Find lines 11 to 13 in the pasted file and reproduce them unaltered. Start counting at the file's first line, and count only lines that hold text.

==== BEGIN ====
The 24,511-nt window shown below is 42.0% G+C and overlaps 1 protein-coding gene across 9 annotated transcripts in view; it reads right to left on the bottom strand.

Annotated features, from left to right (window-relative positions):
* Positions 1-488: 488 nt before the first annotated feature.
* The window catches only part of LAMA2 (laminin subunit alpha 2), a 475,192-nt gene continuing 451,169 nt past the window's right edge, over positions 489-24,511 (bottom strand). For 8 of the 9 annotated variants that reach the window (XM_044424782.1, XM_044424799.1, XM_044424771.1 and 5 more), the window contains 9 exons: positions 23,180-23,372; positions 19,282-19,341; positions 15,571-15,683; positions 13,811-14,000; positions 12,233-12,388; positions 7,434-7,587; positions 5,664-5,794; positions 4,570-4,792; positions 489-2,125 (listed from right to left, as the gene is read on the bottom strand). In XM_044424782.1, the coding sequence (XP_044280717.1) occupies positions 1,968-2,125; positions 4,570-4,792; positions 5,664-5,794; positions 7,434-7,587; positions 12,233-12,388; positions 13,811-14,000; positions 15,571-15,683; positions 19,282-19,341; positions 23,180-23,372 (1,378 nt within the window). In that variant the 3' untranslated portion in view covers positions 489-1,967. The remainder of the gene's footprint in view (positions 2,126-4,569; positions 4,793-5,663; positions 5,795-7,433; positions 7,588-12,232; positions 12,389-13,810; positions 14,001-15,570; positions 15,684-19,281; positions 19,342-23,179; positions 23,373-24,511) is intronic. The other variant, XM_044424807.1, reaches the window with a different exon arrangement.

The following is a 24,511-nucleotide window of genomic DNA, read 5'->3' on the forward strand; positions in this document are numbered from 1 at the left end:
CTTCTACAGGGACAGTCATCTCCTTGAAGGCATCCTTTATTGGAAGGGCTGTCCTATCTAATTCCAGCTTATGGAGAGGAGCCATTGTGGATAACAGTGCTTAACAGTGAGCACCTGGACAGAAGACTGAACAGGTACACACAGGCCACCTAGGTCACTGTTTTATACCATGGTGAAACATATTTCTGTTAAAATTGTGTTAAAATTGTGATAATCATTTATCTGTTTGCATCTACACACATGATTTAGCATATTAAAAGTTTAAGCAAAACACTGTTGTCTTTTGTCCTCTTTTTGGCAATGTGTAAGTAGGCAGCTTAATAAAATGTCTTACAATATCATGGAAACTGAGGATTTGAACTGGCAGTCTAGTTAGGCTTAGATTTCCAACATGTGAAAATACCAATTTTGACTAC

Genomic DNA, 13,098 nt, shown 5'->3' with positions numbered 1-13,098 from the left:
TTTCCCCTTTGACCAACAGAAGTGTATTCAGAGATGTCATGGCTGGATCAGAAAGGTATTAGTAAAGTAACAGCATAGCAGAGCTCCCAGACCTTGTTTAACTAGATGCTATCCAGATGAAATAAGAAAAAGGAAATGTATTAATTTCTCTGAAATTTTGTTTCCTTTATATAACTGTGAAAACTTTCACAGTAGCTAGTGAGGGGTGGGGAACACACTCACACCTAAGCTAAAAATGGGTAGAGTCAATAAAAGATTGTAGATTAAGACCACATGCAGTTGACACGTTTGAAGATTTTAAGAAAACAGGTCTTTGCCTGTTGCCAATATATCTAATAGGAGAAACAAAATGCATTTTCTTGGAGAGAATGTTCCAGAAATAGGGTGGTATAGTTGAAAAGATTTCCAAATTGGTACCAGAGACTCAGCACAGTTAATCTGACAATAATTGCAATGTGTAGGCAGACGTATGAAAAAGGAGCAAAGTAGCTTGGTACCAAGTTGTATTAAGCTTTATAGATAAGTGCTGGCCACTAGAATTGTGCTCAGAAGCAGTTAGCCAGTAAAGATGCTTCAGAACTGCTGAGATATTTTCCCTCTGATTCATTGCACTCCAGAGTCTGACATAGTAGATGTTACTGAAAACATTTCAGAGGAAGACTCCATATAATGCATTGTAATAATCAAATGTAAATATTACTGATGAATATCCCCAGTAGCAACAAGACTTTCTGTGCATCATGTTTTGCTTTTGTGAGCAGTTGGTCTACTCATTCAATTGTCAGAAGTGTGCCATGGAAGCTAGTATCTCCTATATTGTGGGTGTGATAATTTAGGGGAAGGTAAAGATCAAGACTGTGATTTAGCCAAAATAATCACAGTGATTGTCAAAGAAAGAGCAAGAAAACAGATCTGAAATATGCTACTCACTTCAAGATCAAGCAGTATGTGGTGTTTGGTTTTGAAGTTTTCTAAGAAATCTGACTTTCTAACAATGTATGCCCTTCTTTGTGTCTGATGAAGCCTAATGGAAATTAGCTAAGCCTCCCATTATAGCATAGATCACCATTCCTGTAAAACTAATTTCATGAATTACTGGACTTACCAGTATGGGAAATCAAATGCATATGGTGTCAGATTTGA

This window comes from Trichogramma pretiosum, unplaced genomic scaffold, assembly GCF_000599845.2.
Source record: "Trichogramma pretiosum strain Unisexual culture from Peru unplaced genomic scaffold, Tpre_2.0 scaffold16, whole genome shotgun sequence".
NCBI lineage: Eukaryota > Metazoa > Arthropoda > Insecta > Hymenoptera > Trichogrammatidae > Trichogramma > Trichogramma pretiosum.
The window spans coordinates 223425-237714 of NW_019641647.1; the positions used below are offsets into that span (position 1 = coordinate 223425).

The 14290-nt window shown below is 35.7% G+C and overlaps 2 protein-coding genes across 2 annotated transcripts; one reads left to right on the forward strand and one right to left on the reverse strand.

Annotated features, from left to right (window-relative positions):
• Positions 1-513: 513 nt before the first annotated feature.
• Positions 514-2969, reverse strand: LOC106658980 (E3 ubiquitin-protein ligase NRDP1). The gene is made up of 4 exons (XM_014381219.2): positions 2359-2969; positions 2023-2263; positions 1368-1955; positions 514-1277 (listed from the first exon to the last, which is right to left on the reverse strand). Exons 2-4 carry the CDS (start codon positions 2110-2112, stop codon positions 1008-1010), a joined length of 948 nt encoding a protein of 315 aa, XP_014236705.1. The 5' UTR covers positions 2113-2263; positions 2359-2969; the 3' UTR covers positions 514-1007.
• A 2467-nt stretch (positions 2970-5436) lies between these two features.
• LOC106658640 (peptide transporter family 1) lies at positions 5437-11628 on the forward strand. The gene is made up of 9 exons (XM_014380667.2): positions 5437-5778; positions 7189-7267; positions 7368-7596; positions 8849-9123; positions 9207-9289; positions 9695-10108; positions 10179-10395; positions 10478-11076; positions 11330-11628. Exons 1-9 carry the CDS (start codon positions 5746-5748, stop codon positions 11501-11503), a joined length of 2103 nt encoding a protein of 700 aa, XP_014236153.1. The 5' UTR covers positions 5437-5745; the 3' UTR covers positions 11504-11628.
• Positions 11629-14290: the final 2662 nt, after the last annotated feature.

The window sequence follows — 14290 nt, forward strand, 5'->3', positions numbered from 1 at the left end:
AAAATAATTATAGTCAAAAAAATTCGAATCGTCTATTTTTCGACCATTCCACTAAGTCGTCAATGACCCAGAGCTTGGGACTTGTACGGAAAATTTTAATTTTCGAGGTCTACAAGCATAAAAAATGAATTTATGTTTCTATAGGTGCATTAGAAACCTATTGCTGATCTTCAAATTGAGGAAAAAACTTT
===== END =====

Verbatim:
NCBI lineage: Eukaryota > Metazoa > Arthropoda > Insecta > Hymenoptera > Trichogrammatidae > Trichogramma > Trichogramma pretiosum.
The window spans coordinates 223425-237714 of NW_019641647.1; the positions used below are offsets into that span (position 1 = coordinate 223425).

The 14290-nt window shown below is 35.7% G+C and overlaps 2 protein-coding genes across 2 annotated transcripts; one reads left to right on the forward strand and one right to left on the reverse strand.